Main piece:

M.M.: So you have jumping the broom. So this was um a tradition that was practiced during slavery and it was the – it was when marriages were not performed legitimately and it symbolized a union between slaves.  Now the reason why they jumped the broom – the symbolism of the broom was kind of two fold – you talk about the spray – which is all the stuff you sweep up that part – the straw –  which was the spray which was the house and the handle was holding the union together. So it’s really simple.  The thing about it though is that there were many years where jumping the broom was not practiced by African Americans because of the association with slavery and in recent years it has become much more popular and a lot of African Americans are- jumping the broom again – there was a movie called jumping the broom.

 

Q: How did you learn about this tradition?

 

M.M.: You know, I always have known about it but I didn’t know the actual symbolism – you know why –  you always know about it – why was it was a broom – and I think it was popularized again at the time where Alex Haley wrote Roots and the movie came out so that everyone knew about jumping the broom but you still didn’t know well what did the broom symbolize – you just knew slaves did it so it’s something you grow up and everyone knows “jumping the broom” but you don’t know why you use a broom – so it’s like passed on passed on passed on. Everyone doesn’t do it because probably their probably generations before me – I know my parents didn’t do it and they didn’t jump the broom and they were married.  I know there were generations that did NOT jump the broom at all and then now, I’d say in the last 15-20 years it’s more popularized again. But it’s not the negative association – its more just like ceremonial and it’s more like something to have at your wedding, which is legal, and then you jump the broom which is just symbolic of the union between you now.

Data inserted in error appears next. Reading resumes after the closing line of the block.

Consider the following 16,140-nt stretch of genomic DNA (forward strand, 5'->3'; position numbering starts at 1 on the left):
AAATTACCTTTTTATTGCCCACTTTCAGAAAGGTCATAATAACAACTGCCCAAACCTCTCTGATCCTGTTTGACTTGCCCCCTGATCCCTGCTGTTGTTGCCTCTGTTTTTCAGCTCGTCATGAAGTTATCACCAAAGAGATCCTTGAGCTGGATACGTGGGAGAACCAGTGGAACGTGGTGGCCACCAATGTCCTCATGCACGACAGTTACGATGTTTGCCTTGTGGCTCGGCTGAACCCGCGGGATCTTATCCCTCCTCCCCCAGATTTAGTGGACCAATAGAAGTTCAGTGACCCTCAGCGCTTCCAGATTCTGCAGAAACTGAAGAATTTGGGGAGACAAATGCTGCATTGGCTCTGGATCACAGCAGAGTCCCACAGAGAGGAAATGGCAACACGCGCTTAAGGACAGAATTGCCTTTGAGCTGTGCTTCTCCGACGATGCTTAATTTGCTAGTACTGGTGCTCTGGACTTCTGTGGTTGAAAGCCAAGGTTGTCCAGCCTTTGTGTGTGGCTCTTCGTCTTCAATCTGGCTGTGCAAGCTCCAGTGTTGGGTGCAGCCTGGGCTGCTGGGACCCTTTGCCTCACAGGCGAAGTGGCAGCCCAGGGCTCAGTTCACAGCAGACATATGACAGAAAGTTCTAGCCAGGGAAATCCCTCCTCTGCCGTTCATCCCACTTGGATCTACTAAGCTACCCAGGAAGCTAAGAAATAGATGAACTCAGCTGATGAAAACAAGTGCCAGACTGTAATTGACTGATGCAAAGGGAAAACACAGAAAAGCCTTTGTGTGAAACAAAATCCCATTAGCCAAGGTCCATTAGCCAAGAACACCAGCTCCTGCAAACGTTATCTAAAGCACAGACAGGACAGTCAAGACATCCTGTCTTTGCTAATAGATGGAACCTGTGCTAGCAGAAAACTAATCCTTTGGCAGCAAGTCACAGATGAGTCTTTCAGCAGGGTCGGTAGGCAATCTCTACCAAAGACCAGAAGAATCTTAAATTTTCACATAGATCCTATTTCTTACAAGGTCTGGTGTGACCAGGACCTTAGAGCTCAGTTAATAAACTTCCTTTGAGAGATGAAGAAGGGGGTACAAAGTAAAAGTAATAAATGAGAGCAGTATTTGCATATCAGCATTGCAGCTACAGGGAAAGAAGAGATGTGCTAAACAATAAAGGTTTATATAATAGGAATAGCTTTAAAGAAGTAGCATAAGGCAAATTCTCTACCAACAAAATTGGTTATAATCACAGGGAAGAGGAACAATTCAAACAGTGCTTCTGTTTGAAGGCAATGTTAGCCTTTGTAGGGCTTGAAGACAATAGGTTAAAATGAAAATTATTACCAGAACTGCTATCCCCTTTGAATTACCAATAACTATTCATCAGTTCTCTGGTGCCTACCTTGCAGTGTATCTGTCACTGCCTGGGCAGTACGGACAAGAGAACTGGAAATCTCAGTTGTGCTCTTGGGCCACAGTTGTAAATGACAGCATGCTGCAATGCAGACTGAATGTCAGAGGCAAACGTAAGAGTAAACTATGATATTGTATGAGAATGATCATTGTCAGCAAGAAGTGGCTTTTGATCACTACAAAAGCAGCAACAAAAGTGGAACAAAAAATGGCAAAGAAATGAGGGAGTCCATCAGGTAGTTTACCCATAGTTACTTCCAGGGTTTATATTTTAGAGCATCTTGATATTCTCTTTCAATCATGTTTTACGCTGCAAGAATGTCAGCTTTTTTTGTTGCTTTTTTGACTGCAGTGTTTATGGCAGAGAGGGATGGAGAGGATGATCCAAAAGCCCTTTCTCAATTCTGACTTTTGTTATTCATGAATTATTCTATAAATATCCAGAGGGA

Q: And then how do you jump? Do you jump with your husband?

 

M.M.: You you jump together. You hold hands and you jump together.

 

Q: What happens if someone trips?